Climate Modelling Group
School of Earth and Ocean Sciences
TECHNICAL PROGRESS REPORT
to Scripps Institution of Oceanography
for NOAA OFFICE OF GLOBAL PROGRAMS

Subcontractor: University of Victoria

SEMI-ANNUAL REPORT PERIOD: September 1, 1996 through August 31, 1997

Agency: National Oceanic and Atmospheric Administration, Office of Global Programs

Project Title: The Lamont/Scripps Consortium for Climate Research - Dynamical Modeling of Climate Change.

NOAA Award No: NA47GP0188

Principal Investigator: Andrew Weaver

Project Period: May 1, 1994 through August 31, 1997

Budget Period: September 1, 1996 through August 31, 1997

Performance Report Completed: October 22, 1997


Below I summarize the progress on the research funded through the NOAA Lamont/Scripps Consortium for Climate Research. In the 1997 calendar year the NOAA research grant funded, either wholly or partially, 11 papers (submitted, in press or appeared). I have strayed from my usual format of a progress report and will briefly describe the results from each paper.

1. Myers, P.G. and A.J. Weaver, 1997: On the circulation of the North Pacific Ocean: Climatology, seasonal cycle and interpentadal variability, Progress in Oceanography, 38, 1-49.
In this paper we developed and used a diagnostic model to examine the climatology and interpentadal variability of the barotropic circulation in the Pacific Ocean.

2. Murdock, T.Q., A.J. Weaver and A.F. Fanning, 1997: Paleoclimatic response of the closing of the Isthmus of Panama in a coupled ocean-atmosphere model. Geophysical Research Letters, 24, 253-256.
In this paper we used a locally-developed coupled atmosphere-ocean model to examine climatic response of the coupled climate system to the closure of the Isthmus of Panama.

3. Weaver, A.J. and M. Eby, 1997: On the numerical implementation of advection schemes for use in conjunction with various mixing parameterizations in the GFDL ocean model. Journal of Physical Oceanography, 27, 369-377.
In this paper we demonstrated some numerical problems which arose when the Gent and McWilliams parameterization for subgrid-scale mixing associated with mesoscale eddies was used in the GFDL MOM ocean model. We also showed how the flux-corrected transport advection scheme alleviated these problems.

4. Fanning, A.F. and A.J. Weaver, 1997: Temporal-geographical meltwater influences on the North Atlantic conveyor: Implications for the Younger Dryas, Paleoceanography, 12, 307-320.
In this paper we used a locally-developed coupled atmosphere-ocean model to examine the role of freshwater forcing (via continental ice sheet runoff) and the atmospheric wind feedback on the ocean's thermohaline circulation. This analysis was aimed at understanding the global response of the Younger Dryas event ~ 11 KBP.

5. Fanning, A.F. and A.J. Weaver, 1997: A horizontal resolution and parameter sensitivity study of heat transport in an idealized coupled climate model, Journal of Climate, in press.
In this paper we conducted a series of experiments to investigate the effect of horizontal resolution on poleward ocean heat transport (using both coupled and uncoupled ocean models). We found increasing poleward heat transport with increasing resolution up to 1/4deg. by 1/4deg.. We did not see a convergence of heat transport to this resolution. The increased heat transport with increasing resolution was due to a better resolution of the western boundary current.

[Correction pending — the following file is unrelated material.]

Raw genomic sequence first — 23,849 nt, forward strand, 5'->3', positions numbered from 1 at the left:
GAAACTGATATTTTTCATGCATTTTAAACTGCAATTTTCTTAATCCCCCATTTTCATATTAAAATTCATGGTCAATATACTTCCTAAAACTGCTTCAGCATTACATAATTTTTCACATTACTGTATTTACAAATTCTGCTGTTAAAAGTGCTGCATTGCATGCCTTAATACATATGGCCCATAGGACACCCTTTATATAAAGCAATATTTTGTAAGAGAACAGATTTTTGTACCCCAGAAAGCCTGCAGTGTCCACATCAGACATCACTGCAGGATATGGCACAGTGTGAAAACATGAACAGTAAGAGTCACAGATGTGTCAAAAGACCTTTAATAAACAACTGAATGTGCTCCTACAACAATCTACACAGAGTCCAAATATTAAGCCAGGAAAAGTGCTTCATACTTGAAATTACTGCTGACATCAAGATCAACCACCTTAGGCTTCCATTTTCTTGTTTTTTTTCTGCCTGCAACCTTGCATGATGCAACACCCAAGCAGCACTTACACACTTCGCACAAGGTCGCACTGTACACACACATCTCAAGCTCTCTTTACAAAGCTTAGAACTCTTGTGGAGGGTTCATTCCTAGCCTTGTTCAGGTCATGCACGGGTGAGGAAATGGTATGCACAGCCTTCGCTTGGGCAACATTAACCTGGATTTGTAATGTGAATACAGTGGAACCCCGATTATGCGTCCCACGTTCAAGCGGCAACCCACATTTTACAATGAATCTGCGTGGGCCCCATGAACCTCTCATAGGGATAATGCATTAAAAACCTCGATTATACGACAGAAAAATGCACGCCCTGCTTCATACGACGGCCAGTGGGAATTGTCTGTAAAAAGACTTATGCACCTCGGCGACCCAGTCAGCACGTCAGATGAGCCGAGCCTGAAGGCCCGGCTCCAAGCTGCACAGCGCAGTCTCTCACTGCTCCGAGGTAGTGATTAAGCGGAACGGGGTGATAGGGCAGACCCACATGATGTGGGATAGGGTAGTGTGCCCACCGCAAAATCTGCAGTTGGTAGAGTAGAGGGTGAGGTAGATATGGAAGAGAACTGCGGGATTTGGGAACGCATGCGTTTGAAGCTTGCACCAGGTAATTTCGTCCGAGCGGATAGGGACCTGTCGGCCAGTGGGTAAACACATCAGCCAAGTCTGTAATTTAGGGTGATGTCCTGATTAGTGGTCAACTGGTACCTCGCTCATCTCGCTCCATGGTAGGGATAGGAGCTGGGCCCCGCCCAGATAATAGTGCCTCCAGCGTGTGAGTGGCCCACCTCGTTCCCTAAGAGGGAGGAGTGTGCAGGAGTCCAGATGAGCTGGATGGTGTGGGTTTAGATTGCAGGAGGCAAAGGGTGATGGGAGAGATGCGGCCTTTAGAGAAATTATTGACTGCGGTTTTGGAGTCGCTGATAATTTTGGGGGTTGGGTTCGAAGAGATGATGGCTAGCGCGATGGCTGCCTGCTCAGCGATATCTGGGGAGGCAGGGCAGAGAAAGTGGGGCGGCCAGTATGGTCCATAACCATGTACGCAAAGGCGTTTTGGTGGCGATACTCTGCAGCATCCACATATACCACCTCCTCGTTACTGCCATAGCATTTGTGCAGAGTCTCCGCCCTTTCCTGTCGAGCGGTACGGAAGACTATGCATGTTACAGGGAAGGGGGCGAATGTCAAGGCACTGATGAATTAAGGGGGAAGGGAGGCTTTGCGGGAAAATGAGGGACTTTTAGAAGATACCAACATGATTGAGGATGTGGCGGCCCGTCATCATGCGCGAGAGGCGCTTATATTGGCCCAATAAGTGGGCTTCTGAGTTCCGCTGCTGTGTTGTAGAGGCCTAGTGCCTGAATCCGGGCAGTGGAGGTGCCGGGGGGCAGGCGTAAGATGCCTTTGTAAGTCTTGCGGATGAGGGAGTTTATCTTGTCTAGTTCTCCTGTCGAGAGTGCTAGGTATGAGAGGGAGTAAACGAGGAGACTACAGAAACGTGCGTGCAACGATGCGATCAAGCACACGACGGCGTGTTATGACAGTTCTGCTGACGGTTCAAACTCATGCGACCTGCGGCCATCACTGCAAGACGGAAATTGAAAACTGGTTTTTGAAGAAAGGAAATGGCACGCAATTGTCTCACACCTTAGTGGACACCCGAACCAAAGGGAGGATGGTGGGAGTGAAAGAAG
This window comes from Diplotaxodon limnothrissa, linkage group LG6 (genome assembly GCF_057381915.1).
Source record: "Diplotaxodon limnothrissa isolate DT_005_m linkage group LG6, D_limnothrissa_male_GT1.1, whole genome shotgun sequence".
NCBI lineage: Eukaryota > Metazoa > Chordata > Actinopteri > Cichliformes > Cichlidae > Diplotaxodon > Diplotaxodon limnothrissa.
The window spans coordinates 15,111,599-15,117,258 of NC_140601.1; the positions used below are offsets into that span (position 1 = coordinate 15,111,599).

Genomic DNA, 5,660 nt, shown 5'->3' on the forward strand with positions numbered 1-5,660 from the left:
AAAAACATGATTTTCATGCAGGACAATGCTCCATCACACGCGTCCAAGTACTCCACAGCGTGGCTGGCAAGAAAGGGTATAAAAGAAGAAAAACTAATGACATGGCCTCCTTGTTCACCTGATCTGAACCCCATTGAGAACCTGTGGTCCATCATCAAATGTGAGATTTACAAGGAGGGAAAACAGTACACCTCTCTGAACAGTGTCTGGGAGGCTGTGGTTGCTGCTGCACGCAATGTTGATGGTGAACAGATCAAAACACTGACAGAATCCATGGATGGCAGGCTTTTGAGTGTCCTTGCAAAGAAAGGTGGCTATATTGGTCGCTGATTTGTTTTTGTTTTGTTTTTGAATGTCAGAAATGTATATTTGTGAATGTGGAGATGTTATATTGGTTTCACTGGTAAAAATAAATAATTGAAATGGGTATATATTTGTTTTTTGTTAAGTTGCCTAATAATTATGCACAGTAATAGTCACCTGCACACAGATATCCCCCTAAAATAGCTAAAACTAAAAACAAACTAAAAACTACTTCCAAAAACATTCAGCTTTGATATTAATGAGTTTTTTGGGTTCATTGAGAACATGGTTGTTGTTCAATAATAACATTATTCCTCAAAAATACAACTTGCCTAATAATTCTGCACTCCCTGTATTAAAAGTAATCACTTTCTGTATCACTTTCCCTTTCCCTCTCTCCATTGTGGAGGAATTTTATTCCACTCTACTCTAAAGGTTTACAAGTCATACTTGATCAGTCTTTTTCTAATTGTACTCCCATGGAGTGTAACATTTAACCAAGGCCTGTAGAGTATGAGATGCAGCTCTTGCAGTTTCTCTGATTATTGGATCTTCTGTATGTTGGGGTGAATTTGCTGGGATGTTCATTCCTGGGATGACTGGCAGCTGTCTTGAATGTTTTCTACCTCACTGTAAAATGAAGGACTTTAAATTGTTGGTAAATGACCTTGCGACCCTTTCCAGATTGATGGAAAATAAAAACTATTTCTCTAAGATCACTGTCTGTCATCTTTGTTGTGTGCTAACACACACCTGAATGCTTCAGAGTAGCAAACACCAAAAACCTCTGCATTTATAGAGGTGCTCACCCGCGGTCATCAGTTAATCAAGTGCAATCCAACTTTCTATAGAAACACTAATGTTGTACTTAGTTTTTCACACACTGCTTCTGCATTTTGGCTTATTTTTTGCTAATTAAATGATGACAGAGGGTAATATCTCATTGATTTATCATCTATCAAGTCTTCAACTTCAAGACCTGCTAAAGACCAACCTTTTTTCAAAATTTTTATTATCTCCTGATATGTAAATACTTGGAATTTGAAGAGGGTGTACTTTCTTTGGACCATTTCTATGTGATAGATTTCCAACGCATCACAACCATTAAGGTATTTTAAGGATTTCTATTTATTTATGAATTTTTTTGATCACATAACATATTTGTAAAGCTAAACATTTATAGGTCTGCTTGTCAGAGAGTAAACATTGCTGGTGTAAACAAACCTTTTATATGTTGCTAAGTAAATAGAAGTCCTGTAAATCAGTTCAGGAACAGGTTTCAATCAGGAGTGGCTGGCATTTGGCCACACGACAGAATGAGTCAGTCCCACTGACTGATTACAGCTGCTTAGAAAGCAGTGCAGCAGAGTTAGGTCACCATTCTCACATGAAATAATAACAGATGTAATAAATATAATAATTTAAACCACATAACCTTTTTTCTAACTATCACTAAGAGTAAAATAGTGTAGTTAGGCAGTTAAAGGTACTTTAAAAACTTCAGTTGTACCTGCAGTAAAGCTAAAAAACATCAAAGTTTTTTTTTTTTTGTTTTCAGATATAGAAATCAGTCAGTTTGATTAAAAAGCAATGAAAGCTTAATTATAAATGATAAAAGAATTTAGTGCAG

6. Fanning, A.F. and A.J. Weaver, 1997: On the role of flux adjustments in an idealized coupled model. Climate Dynamics, in press.
In this paper we showed how global warming experiments which use flux adjustments tend to overestimate the climatic response in both transient and equilibrium cases.

7. Weaver, A.J. and S. Valcke, 1997. On the variability of the thermohaline circulation in the GFDL coupled model. Journal of Climate, in press.
In this paper we showed that the variability found by Delworth et al. in the GFDL coupled model was not an ocean mode and deduced that it was a mode of the full coupled system.

8. Fanning, A.F. and A.J. Weaver, 1997: Thermohaline variability: The effects of horizontal resolution and diffusion. Journal of Climate, in press.
In this paper we showed that as the resolution increased in ocean models decadal thermohaline variability could arise. We also showed that the horizontal diffusion parameter was the most important for suppressing the variability. The existence of decadal variability at high resolution was due to the ability of the numerical model to allow for smaller values of the horizontal diffusion to be used.

9. Huck, T., A.J. Weaver and A. Colin de Verdière, 1997: The effect of different parameterizations and boundary conditions applied to the momentum equation in coarse-resolution thermohaline circulation models. Journal of Physical Oceanography, submitted.
In this paper we examined the sensitivity of the thermohaline circulation to various boundary layer closures and boundary conditions.

10. Huck, T., A. Colin de Verdière and A.J. Weaver, 1997: Decadal variability of the thermohaline circulation in ocean models. Journal of Physical Oceanography, submitted.
In this paper we undertook a systematic and detailed parameter sensitivity analysis of the decadal variability found in coarse resolution ocean models. A simple box model was developed to explain the results.

11. Weaver, A.J., M. Eby, A.F. Fanning and E.C. Wiebe, 1997: The climate of the last glacial maximum in a coupled atmosphere-ocean model. Nature, submitted.
In this paper, a full coupled atmosphere-ocean-ice model was developed and used to examine the climate of the last glacial maximum. We found tropical SSTs which were significantly lower than those of CLIMAP.


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